In response to a reader question, we want to cover the common topic of cats that urinate outside of their litterboxes. Unfortunately, I can’t easily address the problem our reader is having, because there can be a number of reasons why a cat may begin to do this. It is important to find the cause, for the sake of the cat’s health and so that the problem can be solved.The first thing the cat owner should consider is the health of the cat. Today’s commercial foods have unfortunately caused a much higher incidence of FLUTD (Feline lower urinary trace disease) … you might be more familiar with the older term of FUS (Feline Urinary Syndrome). FLUTD causes the cat to have painful urination, which he may then associate with the litterbox. Because he is afraid that going to the litterbox will once again cause the pain during urination, he is likely to seek out other places to urinate. FLUTD also causes more frequent need to urinate, and the cat may be unable to reach the litterbox even if he wants to.The reason this needs to be considered first is that the health of the cat can be at stake, and if FLUTD is the cause, the condition can deteriorate while the owner tries to determine if other reasons are the cause of the problem. (If you KNOW why your cat is doing this, that may be another story.)If that is not the cause, then there are other things to consider. First, if you have recently had the cat declawed, he should be given something soft in his litterbox until the wounds heal. Many vets recommend shredded newspaper, but there are products available. You should NOT use clay litter, clumping litter, sand, or any other abrasive substance, as this will be very painful on paws that have just had surgery.Cats will often urinate to show their displeasure. If they are urinating on a particular person’s belongings, bed, carpet, etc., consider whether that person has done anything to upset the cat.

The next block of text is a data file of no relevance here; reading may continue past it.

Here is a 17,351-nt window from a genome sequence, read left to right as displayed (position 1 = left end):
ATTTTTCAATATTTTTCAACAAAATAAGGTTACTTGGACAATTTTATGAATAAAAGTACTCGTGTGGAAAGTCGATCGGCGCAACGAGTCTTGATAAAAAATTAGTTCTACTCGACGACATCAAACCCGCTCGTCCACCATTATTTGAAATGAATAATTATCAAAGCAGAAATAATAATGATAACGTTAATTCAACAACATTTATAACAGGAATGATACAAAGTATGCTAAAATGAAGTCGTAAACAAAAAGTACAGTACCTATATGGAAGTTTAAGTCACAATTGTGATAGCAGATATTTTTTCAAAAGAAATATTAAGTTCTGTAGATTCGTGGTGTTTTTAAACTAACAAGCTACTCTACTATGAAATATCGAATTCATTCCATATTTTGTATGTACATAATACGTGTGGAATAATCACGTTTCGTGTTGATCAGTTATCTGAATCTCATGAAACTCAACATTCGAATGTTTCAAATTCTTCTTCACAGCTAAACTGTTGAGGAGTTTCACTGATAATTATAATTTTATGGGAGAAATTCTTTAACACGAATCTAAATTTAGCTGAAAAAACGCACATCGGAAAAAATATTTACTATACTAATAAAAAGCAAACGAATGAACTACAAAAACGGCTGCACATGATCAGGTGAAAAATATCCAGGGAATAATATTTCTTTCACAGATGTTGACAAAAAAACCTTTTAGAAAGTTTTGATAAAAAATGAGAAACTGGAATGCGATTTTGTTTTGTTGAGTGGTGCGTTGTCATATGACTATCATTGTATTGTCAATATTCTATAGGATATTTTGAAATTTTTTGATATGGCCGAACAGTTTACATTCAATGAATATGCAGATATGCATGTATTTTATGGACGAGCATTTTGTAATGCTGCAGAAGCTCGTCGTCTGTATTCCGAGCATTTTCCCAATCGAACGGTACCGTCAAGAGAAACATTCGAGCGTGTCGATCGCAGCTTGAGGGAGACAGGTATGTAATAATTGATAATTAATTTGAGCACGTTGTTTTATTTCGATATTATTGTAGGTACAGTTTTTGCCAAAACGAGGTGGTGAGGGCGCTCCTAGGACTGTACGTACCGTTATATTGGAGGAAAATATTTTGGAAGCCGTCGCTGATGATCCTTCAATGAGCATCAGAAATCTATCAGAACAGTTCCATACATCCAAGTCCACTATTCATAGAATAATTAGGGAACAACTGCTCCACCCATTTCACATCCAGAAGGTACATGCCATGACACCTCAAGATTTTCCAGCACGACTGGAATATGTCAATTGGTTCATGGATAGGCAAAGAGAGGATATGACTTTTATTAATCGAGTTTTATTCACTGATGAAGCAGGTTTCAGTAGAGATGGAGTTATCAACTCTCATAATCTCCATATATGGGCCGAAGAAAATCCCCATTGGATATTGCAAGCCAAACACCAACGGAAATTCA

Cats can take a long time to forgive, and are masters at holding a grudge!If you have recently added a new cat to the family, that may be the cause as well. If the new cat is using “his” litterbox, your cat may feel insecure, jealous, or for some other reason unwilling to use the same litterbox. Often multi-cat households must have multiple litterboxes to keep everyone happy.Have you recently moved to a new home, moved the litterbox, changed the box or brand of litter, or made any other changes? Cats are creatures of habit, routine, and territory, and upsetting any of these can result in problems with urinating outside the litterbox. If things can be returned to normal, that may solve the problem. Otherwise, the cat may need extra attention and might benefit from being confined in a smaller area until he gets used to the new surroundings.Is the litterbox clean? I used to have a cat that would urinate in the litterbox, but if he used it to defecate, he refused to re-enter it until it had been cleaned. He would then give me a “warning” by going into the bathtub for the next visit, but if I somehow missed cleaning up before he needed the litterbox again, the next time he needed a toilet, he’d visit my bed! Some cats are VERY meticulous. In such cases, it might be wise to have several litterboxes to choose from so he can select one that meets his cleanliness standards.Cats may also have had some unfortunate experience around the litterbox. Did a broom fall and bang loudly on the litterbox cover while he was in there? Did a strange dog rush in and bark at him while he was using the litterbox? Anything that upsets him while he is in there can make him reluctant to return.And cats do mark their territories, by spraying urine. This is most common in intact adult males, but neutered males and even females will sometimes do this. If you see the cat urinating, you can tell whether this is what is happening. Instead of the normal semi-squat, a cat who is spraying will stand with his tail quivering in the air and spray behind him — usually onto a vertical surface. This is usually territorial, but can be brought on by having another cat around, stress, changes in surroundings, a new person being introduced, etc.All of these are just to give you some ideas of some of the most common reasons cats may begin to avoid their litterboxes. The online pet supplies will provide help to the individuals for the purchasing of the products. The meeting of the needs and requirements of the purchasers is possible. There are plenty of reasons available with the availability of the pet supplies. The meeting of the needs is possible.